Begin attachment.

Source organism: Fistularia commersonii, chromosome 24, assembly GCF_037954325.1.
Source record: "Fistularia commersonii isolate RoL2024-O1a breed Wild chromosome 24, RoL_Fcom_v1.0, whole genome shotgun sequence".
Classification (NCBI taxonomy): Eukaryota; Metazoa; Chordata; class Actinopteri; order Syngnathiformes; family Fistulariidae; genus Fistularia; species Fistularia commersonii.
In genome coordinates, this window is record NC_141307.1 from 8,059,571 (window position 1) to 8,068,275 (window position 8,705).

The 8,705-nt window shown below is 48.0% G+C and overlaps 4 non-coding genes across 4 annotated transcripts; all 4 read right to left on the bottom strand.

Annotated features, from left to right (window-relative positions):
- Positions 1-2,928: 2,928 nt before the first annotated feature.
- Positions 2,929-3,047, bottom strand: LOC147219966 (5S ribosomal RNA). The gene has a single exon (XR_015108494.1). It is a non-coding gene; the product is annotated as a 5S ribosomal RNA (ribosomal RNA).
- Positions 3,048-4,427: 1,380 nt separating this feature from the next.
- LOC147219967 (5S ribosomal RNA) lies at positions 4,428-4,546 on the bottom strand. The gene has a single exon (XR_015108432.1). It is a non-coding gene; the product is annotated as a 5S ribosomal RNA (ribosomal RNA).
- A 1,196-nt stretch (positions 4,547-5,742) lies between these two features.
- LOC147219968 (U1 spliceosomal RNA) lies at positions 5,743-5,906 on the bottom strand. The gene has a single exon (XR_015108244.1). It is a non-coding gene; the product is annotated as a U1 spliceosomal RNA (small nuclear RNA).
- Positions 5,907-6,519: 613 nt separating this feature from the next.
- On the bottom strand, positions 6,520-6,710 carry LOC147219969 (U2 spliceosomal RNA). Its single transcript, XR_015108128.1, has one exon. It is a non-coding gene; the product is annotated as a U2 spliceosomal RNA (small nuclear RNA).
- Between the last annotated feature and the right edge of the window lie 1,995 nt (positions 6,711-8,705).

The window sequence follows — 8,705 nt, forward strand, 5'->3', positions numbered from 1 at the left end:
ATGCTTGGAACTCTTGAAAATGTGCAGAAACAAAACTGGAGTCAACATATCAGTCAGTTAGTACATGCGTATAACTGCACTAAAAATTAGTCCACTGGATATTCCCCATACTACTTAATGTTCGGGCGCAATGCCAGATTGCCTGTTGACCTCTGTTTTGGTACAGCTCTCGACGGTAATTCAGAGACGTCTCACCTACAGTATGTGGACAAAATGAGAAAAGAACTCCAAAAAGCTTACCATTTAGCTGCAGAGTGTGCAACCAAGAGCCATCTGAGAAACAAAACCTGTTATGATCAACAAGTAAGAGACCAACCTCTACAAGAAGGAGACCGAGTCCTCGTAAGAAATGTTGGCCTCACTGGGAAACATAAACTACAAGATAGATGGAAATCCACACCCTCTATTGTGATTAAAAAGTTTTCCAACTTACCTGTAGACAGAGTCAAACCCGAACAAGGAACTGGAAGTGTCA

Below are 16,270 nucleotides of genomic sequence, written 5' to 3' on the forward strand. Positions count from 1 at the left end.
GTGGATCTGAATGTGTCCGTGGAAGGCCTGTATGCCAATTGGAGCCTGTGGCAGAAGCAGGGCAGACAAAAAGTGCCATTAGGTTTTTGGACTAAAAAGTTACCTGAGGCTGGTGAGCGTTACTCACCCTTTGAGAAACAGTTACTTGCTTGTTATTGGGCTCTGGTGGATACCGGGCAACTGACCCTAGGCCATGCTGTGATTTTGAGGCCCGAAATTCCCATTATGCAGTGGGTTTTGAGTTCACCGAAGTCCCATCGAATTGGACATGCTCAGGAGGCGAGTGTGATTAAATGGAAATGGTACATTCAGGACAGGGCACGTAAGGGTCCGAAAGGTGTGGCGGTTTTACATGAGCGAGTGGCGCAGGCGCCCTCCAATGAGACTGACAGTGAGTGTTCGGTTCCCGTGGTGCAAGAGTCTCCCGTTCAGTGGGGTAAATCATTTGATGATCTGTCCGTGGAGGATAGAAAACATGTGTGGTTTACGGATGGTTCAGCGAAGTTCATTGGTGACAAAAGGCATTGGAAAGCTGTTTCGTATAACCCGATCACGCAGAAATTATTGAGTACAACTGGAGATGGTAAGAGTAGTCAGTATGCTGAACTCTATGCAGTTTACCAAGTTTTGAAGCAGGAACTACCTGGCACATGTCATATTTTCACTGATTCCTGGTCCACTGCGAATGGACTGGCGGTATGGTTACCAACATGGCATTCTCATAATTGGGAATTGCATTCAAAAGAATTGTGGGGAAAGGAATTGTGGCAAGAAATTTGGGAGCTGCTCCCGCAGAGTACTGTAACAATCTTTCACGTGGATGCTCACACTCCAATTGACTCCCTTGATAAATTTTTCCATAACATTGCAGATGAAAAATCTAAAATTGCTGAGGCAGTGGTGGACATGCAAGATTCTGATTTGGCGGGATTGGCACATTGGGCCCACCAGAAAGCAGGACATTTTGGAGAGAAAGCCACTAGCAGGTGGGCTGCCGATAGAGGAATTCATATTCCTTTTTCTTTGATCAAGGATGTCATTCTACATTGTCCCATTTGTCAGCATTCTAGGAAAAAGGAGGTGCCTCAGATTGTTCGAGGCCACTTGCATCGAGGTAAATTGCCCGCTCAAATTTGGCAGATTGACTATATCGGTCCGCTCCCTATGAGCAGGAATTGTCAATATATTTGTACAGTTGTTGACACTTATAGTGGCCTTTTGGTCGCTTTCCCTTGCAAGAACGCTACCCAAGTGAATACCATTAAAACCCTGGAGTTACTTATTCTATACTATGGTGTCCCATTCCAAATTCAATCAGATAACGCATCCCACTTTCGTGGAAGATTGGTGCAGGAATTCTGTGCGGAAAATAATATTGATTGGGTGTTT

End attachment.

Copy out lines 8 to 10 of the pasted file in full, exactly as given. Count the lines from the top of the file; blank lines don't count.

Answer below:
- Positions 2,929-3,047, bottom strand: LOC147219966 (5S ribosomal RNA). The gene has a single exon (XR_015108494.1). It is a non-coding gene; the product is annotated as a 5S ribosomal RNA (ribosomal RNA).
- Positions 3,048-4,427: 1,380 nt separating this feature from the next.
- LOC147219967 (5S ribosomal RNA) lies at positions 4,428-4,546 on the bottom strand. The gene has a single exon (XR_015108432.1). It is a non-coding gene; the product is annotated as a 5S ribosomal RNA (ribosomal RNA).